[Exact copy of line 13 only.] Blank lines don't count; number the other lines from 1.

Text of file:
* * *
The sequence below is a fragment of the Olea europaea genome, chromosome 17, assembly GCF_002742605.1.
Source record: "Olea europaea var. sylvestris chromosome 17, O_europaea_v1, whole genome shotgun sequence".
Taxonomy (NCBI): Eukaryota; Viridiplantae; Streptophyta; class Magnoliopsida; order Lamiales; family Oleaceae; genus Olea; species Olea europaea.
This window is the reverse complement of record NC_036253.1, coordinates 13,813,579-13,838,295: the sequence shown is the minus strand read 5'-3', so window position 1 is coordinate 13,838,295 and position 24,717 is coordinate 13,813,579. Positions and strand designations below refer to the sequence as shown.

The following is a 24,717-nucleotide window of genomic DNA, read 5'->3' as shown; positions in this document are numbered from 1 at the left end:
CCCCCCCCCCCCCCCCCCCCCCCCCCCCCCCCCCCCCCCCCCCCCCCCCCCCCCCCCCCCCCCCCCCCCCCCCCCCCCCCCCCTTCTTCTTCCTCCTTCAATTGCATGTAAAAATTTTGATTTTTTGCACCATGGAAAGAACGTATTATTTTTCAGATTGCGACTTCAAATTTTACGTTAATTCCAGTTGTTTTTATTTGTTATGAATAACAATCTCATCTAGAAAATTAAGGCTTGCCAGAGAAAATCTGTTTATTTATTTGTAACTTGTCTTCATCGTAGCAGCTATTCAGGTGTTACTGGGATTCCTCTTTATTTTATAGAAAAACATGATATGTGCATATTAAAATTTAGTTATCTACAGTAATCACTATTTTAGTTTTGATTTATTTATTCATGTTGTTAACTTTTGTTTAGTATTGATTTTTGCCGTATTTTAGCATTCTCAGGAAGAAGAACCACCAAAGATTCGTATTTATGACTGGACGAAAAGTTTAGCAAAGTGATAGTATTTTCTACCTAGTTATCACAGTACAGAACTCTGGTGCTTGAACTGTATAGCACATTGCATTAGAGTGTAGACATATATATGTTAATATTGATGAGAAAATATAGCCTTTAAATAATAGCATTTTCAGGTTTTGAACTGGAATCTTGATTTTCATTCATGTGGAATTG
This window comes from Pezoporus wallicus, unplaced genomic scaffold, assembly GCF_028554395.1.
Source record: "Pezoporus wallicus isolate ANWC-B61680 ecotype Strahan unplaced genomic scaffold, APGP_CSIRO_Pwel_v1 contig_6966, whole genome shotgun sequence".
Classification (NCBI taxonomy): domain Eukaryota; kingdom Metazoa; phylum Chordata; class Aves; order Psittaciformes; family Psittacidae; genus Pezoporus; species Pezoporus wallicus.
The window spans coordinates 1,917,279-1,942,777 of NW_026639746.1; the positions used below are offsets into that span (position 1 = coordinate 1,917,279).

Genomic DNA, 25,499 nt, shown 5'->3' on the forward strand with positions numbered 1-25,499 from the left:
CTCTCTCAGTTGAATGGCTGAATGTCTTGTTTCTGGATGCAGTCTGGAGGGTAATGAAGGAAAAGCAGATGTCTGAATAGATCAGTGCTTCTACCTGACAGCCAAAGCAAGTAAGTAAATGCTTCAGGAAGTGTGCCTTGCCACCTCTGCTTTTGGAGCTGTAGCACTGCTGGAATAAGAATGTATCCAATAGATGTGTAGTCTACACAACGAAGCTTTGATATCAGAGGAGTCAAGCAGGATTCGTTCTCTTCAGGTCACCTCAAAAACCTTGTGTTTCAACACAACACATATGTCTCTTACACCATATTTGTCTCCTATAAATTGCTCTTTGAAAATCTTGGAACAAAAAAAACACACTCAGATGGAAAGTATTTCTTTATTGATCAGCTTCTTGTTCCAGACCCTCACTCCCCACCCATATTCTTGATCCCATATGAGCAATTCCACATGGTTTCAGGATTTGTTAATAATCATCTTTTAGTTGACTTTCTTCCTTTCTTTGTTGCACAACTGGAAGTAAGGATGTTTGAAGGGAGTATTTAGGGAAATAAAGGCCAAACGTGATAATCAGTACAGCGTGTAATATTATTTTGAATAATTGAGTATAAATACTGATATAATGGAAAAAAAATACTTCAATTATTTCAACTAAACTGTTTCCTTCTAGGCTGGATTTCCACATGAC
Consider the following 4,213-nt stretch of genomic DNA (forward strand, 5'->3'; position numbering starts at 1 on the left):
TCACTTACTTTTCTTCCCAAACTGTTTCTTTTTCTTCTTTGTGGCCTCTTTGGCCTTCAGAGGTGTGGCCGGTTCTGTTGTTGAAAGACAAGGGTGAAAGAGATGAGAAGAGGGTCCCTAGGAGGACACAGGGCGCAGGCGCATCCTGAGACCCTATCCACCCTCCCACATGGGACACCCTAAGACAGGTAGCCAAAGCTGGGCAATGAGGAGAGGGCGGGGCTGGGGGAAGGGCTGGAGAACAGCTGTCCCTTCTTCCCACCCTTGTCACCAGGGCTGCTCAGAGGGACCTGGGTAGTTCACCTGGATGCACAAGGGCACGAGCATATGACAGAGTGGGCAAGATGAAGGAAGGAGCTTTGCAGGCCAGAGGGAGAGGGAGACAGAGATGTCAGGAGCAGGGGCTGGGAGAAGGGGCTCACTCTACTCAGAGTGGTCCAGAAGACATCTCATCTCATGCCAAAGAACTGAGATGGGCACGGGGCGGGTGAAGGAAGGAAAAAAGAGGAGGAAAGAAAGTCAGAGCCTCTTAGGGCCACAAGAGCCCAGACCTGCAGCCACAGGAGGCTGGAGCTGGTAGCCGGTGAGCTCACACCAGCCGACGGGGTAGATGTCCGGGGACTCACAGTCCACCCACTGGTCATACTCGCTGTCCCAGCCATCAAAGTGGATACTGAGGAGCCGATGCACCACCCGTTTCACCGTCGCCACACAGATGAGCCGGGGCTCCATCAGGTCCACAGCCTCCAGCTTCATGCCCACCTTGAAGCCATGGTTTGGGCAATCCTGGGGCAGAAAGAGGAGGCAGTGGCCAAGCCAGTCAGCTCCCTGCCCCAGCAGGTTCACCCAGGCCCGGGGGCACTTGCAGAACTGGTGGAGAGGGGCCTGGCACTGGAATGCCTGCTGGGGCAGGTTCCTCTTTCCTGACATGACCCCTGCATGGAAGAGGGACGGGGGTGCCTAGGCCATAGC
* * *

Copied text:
Consider the following 4,213-nt stretch of genomic DNA (forward strand, 5'->3'; position numbering starts at 1 on the left):